Another standard, Electronic Product Code Information Services (EPCIS), has the ability to transmit granular product details and identify individual physical events as products move through the supply chain. In conjunction with blockchain, EPCIS gives transparency to a customer, letting them know exactly where their product was made and what it is made of.

Many businesses are looking into blockchain for their supply chains, but others feel the technology is in its infancy, so they are waiting to see what will happen. It has promise – with the ability to track secure transactions throughout the supply chain, creating a permanent history of a product, from manufacturing to end user.

The ROI Trifecta - Kuebix TMS

The ROI Trifecta and Your TMS

Transportation Management Systems (TMS), like many types of software, have varying degrees of success when implemented. A TMS should greatly improve any shipper’s transportation operation and reduce the cost of freight, but it’s important to evaluate how its speed of implementation, user experience, and adaptability are going to impact ROI before committing.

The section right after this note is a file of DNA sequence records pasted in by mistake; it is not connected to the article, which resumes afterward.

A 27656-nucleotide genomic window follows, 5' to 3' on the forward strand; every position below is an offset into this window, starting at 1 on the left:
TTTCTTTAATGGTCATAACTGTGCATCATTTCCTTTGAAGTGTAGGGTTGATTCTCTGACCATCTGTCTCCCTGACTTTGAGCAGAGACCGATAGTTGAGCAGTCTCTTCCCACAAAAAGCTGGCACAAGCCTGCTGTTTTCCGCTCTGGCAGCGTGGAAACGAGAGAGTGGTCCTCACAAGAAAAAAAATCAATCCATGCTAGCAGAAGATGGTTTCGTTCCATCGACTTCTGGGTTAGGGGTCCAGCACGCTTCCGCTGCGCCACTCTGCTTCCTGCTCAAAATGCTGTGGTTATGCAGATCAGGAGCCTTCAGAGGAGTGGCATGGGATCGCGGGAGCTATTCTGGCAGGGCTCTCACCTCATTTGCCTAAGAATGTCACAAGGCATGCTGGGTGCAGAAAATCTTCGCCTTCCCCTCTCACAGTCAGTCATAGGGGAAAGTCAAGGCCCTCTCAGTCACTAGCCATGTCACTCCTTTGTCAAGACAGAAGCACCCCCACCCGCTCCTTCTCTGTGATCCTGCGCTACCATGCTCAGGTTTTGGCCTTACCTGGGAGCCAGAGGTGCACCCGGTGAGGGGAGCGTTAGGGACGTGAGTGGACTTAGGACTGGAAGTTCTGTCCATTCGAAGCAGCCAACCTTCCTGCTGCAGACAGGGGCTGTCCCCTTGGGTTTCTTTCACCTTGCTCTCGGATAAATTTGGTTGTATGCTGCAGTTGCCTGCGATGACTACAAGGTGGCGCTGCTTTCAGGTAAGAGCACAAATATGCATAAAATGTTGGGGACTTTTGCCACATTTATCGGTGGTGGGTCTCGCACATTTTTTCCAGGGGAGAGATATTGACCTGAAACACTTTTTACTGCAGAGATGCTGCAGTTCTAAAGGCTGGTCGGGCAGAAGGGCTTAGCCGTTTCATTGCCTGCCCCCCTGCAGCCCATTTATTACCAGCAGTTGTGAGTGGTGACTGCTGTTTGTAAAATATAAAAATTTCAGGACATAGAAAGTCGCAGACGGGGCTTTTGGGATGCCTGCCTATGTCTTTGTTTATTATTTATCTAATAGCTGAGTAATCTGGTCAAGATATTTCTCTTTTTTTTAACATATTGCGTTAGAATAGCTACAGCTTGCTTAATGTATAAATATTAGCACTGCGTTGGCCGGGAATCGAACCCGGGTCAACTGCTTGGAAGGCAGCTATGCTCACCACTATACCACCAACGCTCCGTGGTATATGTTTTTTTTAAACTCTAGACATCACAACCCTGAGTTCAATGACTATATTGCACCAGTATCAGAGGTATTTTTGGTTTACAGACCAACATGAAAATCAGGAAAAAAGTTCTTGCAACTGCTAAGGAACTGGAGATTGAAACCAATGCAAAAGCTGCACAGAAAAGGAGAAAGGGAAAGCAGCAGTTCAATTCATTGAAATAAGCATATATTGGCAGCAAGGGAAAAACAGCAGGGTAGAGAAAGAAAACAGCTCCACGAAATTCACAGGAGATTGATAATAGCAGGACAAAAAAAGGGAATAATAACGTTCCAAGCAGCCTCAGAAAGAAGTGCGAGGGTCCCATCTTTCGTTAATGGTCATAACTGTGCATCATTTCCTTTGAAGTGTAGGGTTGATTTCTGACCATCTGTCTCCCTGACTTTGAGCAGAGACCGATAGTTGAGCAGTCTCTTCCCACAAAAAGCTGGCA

In order to choose the right transportation management system, it is crucial that companies focus on usability and total cost of ownership. Too often, enterprise software implementations take far too long and the technology is too difficult to use in production due to non-intuitive user interfaces. A TMS should focus its efforts on fast implementations and usability to drive rapid ROI for customers.

According to Gartner’s recently released Critical Capabilities for Transportation Management Systems, companies should “Select flexible public cloud platforms that speed up implementation, improve ROI and provide wider transportation networks.” But understanding where to start can be a huge hurdle for many companies new to the TMS space. The best place to start is with the ROI Trifecta; user experience, speed of implementation, and adaptability.

User Experience

The experience of the user is of utmost importance. It doesn’t matter whether the TMS has every “bell and whistle” available. If the interface is impossible to navigate the software will likely “sit on the shelf.” Great user experience makes it easier to train teams, successfully leverage money-saving features and avoid wasting-time misusing the system. ROI cannot be generated successfully if users reject the new system because it’s more complicated than their old processes.

Speed of Implementation